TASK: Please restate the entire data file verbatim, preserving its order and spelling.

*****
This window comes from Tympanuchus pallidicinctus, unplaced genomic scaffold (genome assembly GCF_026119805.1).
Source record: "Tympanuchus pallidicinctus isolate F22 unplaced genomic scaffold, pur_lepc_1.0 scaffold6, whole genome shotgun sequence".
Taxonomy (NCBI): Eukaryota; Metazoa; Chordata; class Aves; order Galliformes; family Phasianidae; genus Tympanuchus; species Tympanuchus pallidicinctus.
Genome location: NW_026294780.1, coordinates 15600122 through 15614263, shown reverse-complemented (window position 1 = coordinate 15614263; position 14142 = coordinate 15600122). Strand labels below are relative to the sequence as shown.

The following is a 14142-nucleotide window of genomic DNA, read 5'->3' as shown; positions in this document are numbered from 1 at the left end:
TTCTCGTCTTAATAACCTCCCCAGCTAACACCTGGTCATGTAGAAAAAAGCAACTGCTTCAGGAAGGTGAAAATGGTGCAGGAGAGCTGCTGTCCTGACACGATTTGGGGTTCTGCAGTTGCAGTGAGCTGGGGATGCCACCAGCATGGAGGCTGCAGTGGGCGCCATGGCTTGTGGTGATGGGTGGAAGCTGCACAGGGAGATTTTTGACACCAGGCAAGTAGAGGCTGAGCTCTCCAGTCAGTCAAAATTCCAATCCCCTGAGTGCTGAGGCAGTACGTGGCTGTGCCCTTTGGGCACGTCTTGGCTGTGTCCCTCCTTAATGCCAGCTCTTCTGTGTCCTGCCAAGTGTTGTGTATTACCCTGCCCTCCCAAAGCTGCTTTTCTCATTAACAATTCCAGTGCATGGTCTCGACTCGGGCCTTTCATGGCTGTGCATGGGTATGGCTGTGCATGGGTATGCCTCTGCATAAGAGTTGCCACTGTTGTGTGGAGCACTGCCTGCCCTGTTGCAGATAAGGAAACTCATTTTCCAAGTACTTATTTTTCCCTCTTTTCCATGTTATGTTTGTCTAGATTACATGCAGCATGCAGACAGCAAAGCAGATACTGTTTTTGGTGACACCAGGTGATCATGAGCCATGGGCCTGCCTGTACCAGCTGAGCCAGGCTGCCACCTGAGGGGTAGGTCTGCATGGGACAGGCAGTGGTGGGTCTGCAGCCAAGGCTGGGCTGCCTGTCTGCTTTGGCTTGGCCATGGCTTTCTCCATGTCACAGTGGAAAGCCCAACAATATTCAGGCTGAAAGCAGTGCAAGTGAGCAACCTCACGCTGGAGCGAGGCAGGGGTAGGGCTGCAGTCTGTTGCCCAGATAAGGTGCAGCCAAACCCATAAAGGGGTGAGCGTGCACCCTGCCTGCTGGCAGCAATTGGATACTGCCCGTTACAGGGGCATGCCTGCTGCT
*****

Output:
This window comes from Tympanuchus pallidicinctus, unplaced genomic scaffold (genome assembly GCF_026119805.1).
Source record: "Tympanuchus pallidicinctus isolate F22 unplaced genomic scaffold, pur_lepc_1.0 scaffold6, whole genome shotgun sequence".
Taxonomy (NCBI): Eukaryota; Metazoa; Chordata; class Aves; order Galliformes; family Phasianidae; genus Tympanuchus; species Tympanuchus pallidicinctus.
Genome location: NW_026294780.1, coordinates 15600122 through 15614263, shown reverse-complemented (window position 1 = coordinate 15614263; position 14142 = coordinate 15600122). Strand labels below are relative to the sequence as shown.

The following is a 14142-nucleotide window of genomic DNA, read 5'->3' as shown; positions in this document are numbered from 1 at the left end:
TTCTCGTCTTAATAACCTCCCCAGCTAACACCTGGTCATGTAGAAAAAAGCAACTGCTTCAGGAAGGTGAAAATGGTGCAGGAGAGCTGCTGTCCTGACACGATTTGGGGTTCTGCAGTTGCAGTGAGCTGGGGATGCCACCAGCATGGAGGCTGCAGTGGGCGCCATGGCTTGTGGTGATGGGTGGAAGCTGCACAGGGAGATTTTTGACACCAGGCAAGTAGAGGCTGAGCTCTCCAGTCAGTCAAAATTCCAATCCCCTGAGTGCTGAGGCAGTACGTGGCTGTGCCCTTTGGGCACGTCTTGGCTGTGTCCCTCCTTAATGCCAGCTCTTCTGTGTCCTGCCAAGTGTTGTGTATTACCCTGCCCTCCCAAAGCTGCTTTTCTCATTAACAATTCCAGTGCATGGTCTCGACTCGGGCCTTTCATGGCTGTGCATGGGTATGGCTGTGCATGGGTATGCCTCTGCATAAGAGTTGCCACTGTTGTGTGGAGCACTGCCTGCCCTGTTGCAGATAAGGAAACTCATTTTCCAAGTACTTATTTTTCCCTCTTTTCCATGTTATGTTTGTCTAGATTACATGCAGCATGCAGACAGCAAAGCAGATACTGTTTTTGGTGACACCAGGTGATCATGAGCCATGGGCCTGCCTGTACCAGCTGAGCCAGGCTGCCACCTGAGGGGTAGGTCTGCATGGGACAGGCAGTGGTGGGTCTGCAGCCAAGGCTGGGCTGCCTGTCTGCTTTGGCTTGGCCATGGCTTTCTCCATGTCACAGTGGAAAGCCCAACAATATTCAGGCTGAAAGCAGTGCAAGTGAGCAACCTCACGCTGGAGCGAGGCAGGGGTAGGGCTGCAGTCTGTTGCCCAGATAAGGTGCAGCCAAACCCATAAAGGGGTGAGCGTGCACCCTGCCTGCTGGCAGCAATTGGATACTGCCCGTTACAGGGGCATGCCTGCTGCT